- The Agitator - http://www.theagitator.net -

The Courage To Change

[1]Early this year the 100 year-old American Cancer Society [2] (ACS) rocked the direct response ecosystem with its decision to stop all direct mail acquisition … stop the use of direct mail to non-dm acquired donors … and remove the ACS list of donors from all exchange universes.

Judging from comments I overheard at the February DMA conference, you’d have thought rather than finding a cure for cancer the ACS had discovered an extremely virile form of stupidity.

After all, ACS is one of America’s largest nonprofit mailers — 41 million pieces of acquisition mail; mailings to 300,000 lapsed donors; and $41 million in just its direct mail renewal program alone. Why oh why would an organization leave that kind of money on the table?

The list brokers were all aflutter … dm agencies moaned … lots of ‘tsks, tsks’ from the old guard. Change ain’t popular, especially when wallets are involved.

Of course it would be easy to dismiss all this as another flutter (well, in this case a ‘tornado’) set off by some powerful board member proclaiming, “My husband doesn’t like all this junk mail”… or some high-placed bean counter looking only at cost of fundraising.

BUT … that’s not the case at all.

Not only did ACS go through a thorough and deliberate process, but they’ve done our sector an immense and amazing favor: they’re going to let us watch what happens.

Here’s the deal. The American Cancer Society has opened its books, projections and process to all of us, as seen and analyzed and reported by veteran fundraiser Angie Moore, one of the most experienced fundraiser and donor relationship pros I know.

Through her Navigating Off The Napkin [3] blog on Fundraising Success’ site, Angie has begun a remarkable piece of reporting in our sector — explaining what this is all about and, eventually, how it turns out.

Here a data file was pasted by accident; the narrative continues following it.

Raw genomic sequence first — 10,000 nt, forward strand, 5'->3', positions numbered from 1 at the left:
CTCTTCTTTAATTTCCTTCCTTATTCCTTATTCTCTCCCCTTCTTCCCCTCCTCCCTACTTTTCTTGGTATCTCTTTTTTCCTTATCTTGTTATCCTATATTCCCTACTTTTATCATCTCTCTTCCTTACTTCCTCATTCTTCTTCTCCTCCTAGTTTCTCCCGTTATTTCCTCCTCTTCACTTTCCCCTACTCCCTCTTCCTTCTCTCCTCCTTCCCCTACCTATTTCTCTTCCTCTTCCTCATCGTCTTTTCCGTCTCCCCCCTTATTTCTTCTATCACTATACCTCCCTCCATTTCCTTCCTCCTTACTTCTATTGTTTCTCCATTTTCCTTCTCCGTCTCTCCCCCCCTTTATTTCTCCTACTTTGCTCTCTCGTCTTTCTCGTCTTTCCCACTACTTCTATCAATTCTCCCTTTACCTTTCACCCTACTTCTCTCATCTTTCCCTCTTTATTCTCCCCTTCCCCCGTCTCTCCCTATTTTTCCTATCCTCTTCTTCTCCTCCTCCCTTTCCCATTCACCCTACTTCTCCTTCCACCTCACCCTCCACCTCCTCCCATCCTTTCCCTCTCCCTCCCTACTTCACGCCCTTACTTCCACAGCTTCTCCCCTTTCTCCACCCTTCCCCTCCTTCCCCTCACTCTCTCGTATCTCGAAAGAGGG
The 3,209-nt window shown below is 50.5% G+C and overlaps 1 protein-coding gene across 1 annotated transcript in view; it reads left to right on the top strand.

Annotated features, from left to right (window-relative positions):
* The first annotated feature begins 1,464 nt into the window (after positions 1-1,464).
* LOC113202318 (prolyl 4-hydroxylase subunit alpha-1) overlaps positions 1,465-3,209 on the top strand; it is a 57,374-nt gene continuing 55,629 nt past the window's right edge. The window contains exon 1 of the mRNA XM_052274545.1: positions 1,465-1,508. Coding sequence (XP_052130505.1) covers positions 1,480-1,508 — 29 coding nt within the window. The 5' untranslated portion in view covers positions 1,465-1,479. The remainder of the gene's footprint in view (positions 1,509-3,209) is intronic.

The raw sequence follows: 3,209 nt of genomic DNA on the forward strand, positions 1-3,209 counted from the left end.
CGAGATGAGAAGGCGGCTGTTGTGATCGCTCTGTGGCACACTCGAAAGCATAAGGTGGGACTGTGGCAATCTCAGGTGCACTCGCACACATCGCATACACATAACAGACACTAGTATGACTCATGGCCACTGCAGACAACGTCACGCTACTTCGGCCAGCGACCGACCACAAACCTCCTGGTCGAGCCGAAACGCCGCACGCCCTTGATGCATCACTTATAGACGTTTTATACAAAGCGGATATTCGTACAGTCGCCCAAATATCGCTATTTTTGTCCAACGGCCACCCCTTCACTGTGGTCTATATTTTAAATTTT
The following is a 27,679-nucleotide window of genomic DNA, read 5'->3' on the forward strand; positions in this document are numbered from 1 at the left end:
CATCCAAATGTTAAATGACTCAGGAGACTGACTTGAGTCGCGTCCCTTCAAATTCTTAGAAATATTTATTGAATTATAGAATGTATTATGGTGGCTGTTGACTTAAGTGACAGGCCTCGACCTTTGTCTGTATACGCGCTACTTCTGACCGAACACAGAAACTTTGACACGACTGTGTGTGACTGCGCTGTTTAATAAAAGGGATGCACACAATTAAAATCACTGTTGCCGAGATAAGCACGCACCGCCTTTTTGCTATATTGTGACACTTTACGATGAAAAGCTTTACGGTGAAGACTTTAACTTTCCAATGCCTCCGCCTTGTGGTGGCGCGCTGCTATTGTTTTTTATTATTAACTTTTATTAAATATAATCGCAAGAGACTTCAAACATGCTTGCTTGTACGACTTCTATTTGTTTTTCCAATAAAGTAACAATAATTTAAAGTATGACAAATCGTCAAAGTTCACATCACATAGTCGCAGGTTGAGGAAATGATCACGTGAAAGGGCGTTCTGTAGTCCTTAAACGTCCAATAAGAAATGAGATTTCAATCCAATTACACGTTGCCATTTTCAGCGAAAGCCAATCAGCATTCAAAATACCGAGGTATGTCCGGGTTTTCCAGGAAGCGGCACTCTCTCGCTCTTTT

Angie has been given access to the inside thinking on all this … looking at the ACS decision, looking at ACS data and, with the blessing of ACS, sharing with us all the reasons for this decision.

Frankly, in all the years I’ve been dealing with nonprofits I’ve never found one willing to share as the American Cancer Society is doing in this case. Bless ‘em. Someone there deserves an Agitator raise!

So, if you want to understand the reasons behind this controversial decision, start by reading Part One of Angie’s report. You’ll find it here. [4]

Here’s a brief summary of Angie’s first post on the subject, but I urge you to read it in its entirety:

The reason I’m so impressed with this decision, beyond the fact that it wasn’t made by whining board members, is that it recognizes that unless there is true integration (not the consultant, Power Point Puffery of Integration) there are better ways to spend money.

Plus, the decision was made at the time when response rates, average gifts and retention were at an all-time high. Most organizations would have said, “If it ain’t broke, don’t fix it”. And certainly don’t challenge it.

I really have to applaud the thoughtful, gutsy top managers at ACS who are making this high risk, exposed-to-the-public experiment. As Lin MacMaster, the chief revenue and marketing officer at ACS puts her hopes: “Direct mail will still be used, yet it will work harder to optimize the marketing plan to drive broader engagement across many areas of the organization.”

And thanks to Angie Moore for giving us all a window into this gutsy, open experiment in challenging the status quo.

What are you doing to challenge the same-old same-old?

Roger

P.S. For those readers wondering how to reconcile ACS’ concern over cost of fundraising and efficiency and my condemnation of those who focus on cost of fundraising, the reason is clear: ACS wants more money, not less. More efficiency, not less = more money to the cause. In short, they’re trying to put their money to work to not only raise far more money, but to cure cancer.